A Dragonfly's-Eye View of MDP & Citizen Science


As the MDP reflects on an impressive suite of accomplishments since its inception in 2011, this year we examine the root of sustained success as we continue to foster new ideas and pave a path for the future of the program. MDP steering committee members met in Portland, Oregon last week to cultivate new ideas and outline plans to expand and grow our network of partners and citizen scientists across North America. MDP has grown into a productive, active collaboration that is advancing our understanding of dragonfly migration, and it continues to thrive because of the collective enthusiasm and sustained efforts of our project partners and citizen scientists. Volunteers from Canada to Mexico have reported thousands of observations, which are already helping us gain new insights into dragonfly migration. A full report will be coming in spring with our annual report to volunteers, but for now we share a few tidbits that illustrate our most notable accomplishments and findings:

  • Participation in citizen science programs has increased steadily, with a 340% increase in registered users and an 800% increase in reporting from 2012.
  • Our citizen scientists have led the charge, providing over 5,800 Pond Watch and Migration observations through the MDP website.
  • Our gracious partners in migration monitoring, the Hawk Migration Association of North America's (HMANA) 19 Hawk Watch stations in northeastern North America, as well as our partners Pronatura in Veracruz, Mexico at the River of Raptors, have provided tens of thousands of additional migration reports to help us piece together migratory pathways and timing between Canada, the USA, and Mexico.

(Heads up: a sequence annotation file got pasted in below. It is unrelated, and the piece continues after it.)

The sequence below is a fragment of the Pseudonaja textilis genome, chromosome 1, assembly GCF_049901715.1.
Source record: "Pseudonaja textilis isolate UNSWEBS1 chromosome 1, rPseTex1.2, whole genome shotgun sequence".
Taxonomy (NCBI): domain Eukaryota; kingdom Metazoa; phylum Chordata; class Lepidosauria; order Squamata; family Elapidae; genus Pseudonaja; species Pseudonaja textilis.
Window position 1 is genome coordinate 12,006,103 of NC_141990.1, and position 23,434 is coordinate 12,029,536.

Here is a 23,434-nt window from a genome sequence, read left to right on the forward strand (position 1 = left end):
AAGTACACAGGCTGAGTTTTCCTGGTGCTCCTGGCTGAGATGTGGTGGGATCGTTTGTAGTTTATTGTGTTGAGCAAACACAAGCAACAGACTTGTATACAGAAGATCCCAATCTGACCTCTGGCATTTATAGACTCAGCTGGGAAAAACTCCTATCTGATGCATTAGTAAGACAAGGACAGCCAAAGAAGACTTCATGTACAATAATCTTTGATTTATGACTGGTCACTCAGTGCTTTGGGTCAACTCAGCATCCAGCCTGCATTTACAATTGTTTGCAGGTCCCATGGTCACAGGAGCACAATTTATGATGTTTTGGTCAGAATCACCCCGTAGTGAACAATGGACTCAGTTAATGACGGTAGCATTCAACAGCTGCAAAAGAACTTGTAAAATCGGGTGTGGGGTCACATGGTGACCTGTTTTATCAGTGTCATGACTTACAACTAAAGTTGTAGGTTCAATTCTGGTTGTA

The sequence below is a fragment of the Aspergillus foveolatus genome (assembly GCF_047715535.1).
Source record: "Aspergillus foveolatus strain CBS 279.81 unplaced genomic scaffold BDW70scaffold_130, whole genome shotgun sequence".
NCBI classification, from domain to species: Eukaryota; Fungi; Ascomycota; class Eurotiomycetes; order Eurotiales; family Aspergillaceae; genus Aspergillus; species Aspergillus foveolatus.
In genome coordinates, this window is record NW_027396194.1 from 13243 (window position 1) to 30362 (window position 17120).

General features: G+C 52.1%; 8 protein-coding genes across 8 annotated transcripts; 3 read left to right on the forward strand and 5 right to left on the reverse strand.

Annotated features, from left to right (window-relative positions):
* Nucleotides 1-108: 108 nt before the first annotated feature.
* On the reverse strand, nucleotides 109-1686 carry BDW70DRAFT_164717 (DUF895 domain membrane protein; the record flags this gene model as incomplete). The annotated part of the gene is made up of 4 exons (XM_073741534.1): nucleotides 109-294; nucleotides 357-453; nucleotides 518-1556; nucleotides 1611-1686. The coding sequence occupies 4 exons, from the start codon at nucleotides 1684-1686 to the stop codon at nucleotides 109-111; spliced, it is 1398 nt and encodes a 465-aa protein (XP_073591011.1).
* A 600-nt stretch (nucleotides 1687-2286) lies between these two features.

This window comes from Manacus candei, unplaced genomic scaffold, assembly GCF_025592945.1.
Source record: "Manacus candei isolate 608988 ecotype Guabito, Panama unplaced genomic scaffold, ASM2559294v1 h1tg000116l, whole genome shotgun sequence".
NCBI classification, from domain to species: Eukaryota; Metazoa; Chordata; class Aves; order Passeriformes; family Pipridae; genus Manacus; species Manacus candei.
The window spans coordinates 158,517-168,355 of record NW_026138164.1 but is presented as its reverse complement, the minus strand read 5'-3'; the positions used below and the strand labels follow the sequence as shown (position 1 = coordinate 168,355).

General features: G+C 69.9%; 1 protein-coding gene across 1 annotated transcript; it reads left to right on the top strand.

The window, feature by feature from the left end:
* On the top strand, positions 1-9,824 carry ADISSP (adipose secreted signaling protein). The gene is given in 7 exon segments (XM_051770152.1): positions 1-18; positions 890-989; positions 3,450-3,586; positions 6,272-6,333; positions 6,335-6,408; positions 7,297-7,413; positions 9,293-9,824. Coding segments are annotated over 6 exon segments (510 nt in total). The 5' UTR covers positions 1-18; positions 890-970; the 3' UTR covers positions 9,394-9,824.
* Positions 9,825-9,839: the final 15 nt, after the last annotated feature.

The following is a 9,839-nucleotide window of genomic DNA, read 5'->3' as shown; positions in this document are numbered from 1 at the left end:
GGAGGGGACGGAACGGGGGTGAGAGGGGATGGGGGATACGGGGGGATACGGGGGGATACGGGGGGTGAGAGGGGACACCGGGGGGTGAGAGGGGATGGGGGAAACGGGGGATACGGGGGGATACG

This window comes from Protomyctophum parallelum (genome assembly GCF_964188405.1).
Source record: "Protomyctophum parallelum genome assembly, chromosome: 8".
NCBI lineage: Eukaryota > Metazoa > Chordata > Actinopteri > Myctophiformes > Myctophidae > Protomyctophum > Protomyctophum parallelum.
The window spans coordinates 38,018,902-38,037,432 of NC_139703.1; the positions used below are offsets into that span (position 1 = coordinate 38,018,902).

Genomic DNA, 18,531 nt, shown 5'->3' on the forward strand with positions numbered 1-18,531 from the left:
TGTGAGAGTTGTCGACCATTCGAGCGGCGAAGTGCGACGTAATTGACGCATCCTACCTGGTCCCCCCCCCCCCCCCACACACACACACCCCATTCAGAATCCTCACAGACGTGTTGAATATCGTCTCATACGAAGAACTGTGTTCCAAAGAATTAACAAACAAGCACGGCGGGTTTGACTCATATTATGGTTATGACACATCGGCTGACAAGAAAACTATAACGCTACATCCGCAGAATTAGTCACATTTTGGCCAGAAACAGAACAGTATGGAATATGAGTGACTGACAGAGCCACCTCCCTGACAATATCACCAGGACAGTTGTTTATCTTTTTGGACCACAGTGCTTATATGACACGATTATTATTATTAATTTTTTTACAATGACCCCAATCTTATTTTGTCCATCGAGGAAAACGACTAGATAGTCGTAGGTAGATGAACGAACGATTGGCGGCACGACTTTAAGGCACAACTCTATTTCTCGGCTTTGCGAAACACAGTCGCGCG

• Migration activity peaks in September, though the peak week varies from year to year, and often continues into Mexico through mid-November.
  • Common Green Darner (Anax junius) is the most frequently reported migrant in the eastern USA and Canada, but Wandering and Spot-winged Gliders (Pantala flavescens and P. hymenaea) make up the largest proportion of the flights reported from Mexico.
  • Stable isotope analysis of Common Green Darners collected in the far northern reaches of their range in early spring show origins in the far south, confirming that they were migrant adults returning to breed in northern ponds and wetlands.

Advances coming in 2015 include:

  • Exploring ways to update the look and appearance of the MDP website to include ease of navigation, as well as interactive features and feedback mechanisms to allow two-way communication and to foster stronger social connections among the dragonfly community.
  • The MDP dragonfly mobile app (http://tinyurl.com/qyfkuz8) being developed by David Bell (Birds in the Hand) will allow observers to report data in real time and provide dragonfly identification resources in the field.
  • Creation of additional Spanish-language resources, including translation of the MDP protocols booklet and the MDP website.
  • A dragonfly curriculum for teachers and students is in the works through our partners at the University of Minnesota.
  • Additional short courses and workshops.